precise kinematic framework for estimating the rates of geological deformation across plate boundaries, specifying a deformation budget that could be balanced against historic seismic activity. For example, Sykes divided the amount of co-seismic slip during the 1957, 1964, and 1965 Aleutian Trench earthquakes by the rate of relative motion between the North American and Pacific plates, obtaining recurrence intervals of a century or so for each of the three segments (120). Self-consistent models of the relative plate motions were derived from global data sets that included seafloor magnetic anomalies tied to the precise magnetic reversal time scale (121), allowing Sykes’s calculation to be repeated for many of the major plate boundaries. Sykes and his colleagues produced maps in 1973 and 1979 showing plate boundary segments with high, medium, and low seismic potential based on the recent occurrence of large earthquakes (122) and published a more refined forecast in 1991 (123) (Figure 2.12).

While some form of the Gutenberg-Richter distribution is observed for almost all regions, Schwartz and Coppersmith (124) proposed that many individual faults, or segments of faults, behave quite differently. They proposed that most of the slip on a fault segment is released in large “characteristic” earthquakes having, for a given segment, similar magnitude, rupture area, and average displacement. It follows that characteristic earthquakes must be much more frequent, relative to smaller and larger earthquakes, than the Gutenberg-Richter relationship would predict. Wesnousky and colleagues (125) argue that earthquakes in a region obey the Gutenberg-Richter relationship because the fault segments there have a power-law distribution.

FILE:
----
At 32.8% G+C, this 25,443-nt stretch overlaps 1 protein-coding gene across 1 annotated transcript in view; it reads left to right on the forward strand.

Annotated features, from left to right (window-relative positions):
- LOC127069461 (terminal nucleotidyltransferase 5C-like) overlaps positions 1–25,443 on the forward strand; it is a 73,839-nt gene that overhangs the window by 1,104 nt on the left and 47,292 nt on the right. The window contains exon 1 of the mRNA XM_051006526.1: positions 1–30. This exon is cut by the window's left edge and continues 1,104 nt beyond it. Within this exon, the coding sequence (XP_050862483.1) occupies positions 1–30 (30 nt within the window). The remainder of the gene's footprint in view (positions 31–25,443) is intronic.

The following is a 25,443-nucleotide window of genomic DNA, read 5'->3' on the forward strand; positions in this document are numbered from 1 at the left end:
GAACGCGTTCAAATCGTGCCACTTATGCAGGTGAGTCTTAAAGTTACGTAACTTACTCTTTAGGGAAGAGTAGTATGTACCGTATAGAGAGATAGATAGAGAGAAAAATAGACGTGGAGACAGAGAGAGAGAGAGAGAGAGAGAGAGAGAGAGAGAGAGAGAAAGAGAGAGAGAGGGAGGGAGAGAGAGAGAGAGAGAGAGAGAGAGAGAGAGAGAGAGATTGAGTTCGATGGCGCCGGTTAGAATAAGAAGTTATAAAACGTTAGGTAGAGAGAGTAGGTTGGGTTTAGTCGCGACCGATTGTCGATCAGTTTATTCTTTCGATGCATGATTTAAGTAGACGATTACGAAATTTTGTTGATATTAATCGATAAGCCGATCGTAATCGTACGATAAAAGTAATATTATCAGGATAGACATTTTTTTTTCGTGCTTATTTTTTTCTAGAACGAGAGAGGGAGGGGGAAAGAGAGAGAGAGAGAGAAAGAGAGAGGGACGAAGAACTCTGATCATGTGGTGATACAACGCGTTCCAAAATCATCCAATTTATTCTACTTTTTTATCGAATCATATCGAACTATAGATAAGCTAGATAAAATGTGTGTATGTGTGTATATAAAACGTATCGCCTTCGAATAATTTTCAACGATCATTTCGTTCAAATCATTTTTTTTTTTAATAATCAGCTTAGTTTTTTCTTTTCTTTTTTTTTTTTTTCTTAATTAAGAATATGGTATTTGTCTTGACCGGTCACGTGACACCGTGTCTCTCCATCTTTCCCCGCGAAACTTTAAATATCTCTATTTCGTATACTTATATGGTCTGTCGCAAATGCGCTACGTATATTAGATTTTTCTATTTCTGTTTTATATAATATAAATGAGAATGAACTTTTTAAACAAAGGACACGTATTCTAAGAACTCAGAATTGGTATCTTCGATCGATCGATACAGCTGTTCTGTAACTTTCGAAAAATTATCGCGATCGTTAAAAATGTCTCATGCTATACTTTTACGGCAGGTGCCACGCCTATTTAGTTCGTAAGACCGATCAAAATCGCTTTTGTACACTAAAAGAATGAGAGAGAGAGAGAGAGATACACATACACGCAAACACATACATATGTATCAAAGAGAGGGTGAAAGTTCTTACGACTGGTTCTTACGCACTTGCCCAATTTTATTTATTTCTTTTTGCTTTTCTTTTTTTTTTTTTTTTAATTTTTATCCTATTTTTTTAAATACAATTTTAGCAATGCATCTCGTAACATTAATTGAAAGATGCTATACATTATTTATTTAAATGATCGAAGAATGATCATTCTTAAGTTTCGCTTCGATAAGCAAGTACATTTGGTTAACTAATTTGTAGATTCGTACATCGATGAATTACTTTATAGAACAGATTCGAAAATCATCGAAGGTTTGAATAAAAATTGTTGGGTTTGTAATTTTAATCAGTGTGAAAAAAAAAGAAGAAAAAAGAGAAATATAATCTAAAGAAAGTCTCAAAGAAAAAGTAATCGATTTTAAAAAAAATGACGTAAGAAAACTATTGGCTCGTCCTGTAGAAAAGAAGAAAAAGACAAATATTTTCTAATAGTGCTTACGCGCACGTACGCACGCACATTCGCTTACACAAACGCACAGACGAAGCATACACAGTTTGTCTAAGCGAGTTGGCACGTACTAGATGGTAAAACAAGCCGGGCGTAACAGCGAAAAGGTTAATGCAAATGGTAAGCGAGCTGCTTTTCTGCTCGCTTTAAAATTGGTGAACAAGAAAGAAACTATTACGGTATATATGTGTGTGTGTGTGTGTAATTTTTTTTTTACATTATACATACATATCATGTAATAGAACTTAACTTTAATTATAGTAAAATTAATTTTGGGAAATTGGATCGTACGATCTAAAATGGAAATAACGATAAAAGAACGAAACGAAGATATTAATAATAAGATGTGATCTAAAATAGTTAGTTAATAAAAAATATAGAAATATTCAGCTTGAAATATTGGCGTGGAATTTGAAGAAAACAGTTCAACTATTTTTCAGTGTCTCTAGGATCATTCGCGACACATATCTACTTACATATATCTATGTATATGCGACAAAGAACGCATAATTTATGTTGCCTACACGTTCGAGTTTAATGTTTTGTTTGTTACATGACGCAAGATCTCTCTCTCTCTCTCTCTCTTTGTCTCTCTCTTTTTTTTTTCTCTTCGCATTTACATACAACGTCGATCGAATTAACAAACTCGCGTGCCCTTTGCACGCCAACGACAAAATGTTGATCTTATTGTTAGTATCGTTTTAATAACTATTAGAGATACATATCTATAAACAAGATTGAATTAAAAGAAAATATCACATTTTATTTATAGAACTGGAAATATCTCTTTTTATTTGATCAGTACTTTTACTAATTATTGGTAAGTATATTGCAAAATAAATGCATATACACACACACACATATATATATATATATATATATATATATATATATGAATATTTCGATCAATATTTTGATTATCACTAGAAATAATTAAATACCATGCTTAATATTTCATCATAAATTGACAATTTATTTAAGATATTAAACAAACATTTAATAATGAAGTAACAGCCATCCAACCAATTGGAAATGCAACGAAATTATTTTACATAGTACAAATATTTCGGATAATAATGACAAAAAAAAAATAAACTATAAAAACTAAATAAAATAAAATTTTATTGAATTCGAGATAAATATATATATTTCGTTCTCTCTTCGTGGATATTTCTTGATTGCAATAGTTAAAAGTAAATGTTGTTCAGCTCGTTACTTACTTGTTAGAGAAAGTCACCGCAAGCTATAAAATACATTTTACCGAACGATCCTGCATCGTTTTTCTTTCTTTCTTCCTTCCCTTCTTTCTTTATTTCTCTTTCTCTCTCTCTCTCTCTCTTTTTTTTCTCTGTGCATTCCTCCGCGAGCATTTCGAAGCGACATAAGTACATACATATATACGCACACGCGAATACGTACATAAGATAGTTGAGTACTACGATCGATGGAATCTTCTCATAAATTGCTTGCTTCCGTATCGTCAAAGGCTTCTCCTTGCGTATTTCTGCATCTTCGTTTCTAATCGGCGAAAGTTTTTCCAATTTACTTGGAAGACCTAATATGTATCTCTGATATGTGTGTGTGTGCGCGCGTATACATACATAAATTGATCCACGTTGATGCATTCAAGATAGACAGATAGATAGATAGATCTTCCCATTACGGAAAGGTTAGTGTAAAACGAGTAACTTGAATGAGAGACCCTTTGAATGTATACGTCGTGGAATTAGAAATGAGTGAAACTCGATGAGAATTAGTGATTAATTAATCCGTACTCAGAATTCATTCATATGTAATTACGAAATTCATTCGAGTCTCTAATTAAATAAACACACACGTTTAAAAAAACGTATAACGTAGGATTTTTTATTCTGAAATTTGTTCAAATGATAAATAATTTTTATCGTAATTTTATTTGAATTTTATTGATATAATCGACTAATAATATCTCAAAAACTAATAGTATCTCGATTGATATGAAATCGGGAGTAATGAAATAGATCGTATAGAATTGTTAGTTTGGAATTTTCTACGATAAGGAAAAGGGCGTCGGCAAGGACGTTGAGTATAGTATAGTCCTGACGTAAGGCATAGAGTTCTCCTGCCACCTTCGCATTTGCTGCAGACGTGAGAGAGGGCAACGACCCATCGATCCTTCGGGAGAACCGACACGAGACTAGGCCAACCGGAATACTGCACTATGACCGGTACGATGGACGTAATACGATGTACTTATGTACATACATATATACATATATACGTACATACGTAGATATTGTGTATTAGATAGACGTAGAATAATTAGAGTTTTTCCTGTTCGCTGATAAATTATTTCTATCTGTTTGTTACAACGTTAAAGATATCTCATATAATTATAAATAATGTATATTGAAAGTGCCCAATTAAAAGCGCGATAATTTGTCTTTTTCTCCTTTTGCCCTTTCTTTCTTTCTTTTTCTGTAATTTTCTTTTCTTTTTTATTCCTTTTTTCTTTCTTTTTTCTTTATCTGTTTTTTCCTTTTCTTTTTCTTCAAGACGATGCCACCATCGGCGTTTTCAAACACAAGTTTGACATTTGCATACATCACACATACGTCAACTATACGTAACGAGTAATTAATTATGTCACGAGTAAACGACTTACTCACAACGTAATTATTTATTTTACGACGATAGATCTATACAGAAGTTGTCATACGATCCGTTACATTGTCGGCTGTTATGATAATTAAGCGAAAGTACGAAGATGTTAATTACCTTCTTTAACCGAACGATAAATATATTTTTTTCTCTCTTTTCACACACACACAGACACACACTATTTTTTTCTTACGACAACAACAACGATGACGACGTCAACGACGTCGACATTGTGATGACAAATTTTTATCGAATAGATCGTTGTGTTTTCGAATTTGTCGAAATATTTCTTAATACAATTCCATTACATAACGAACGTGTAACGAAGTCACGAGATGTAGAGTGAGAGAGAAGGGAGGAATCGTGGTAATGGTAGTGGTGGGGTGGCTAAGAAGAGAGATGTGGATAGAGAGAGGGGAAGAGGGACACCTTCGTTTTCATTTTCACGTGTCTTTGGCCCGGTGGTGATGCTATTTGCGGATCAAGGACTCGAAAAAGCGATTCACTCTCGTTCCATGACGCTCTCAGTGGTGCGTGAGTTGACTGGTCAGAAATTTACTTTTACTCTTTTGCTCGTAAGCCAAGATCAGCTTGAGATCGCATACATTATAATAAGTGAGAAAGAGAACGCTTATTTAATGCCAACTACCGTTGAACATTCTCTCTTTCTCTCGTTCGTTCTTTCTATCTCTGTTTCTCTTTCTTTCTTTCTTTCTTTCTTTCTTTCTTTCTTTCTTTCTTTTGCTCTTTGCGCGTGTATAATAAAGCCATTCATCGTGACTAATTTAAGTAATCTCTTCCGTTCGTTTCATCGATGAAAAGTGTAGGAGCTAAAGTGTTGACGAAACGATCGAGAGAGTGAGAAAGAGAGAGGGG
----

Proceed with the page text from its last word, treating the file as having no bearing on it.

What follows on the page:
Characteristic earthquakes have profound implications for earthquake physics and hazards. For example, characteristic earthquakes can be counted confidently, and their average recurrence time would be an important measure of seismic hazard. The time of the last one would start a seismic clock, by which the probability of another such earthquake could be estimated. For Gutenberg-Richter earthquakes, the simple clock concept does not apply: for any magnitude of quake, there are many more earthquakes just slightly smaller but no different in character. The characteristic earthquake model has strong intuitive appeal, but the size of the characteristic earthquake and the excess frequencies of such events have been difficult to demonstrate experimentally (126).

The seismic-gap method met limited success as a basis for earthquake forecasting (127). Attempts to use it as a general tool were frustrated by the difficulty of specifying characteristic magnitudes and the lack of historical records needed to estimate the recurrence interval T. Moreover, the practical utility of the seismic-gap hypothesis was compromised by the intrinsic irregularity of the earthquake process and the tendency of earthquakes to cluster in space and time. The Gilbert-Reid idea that a

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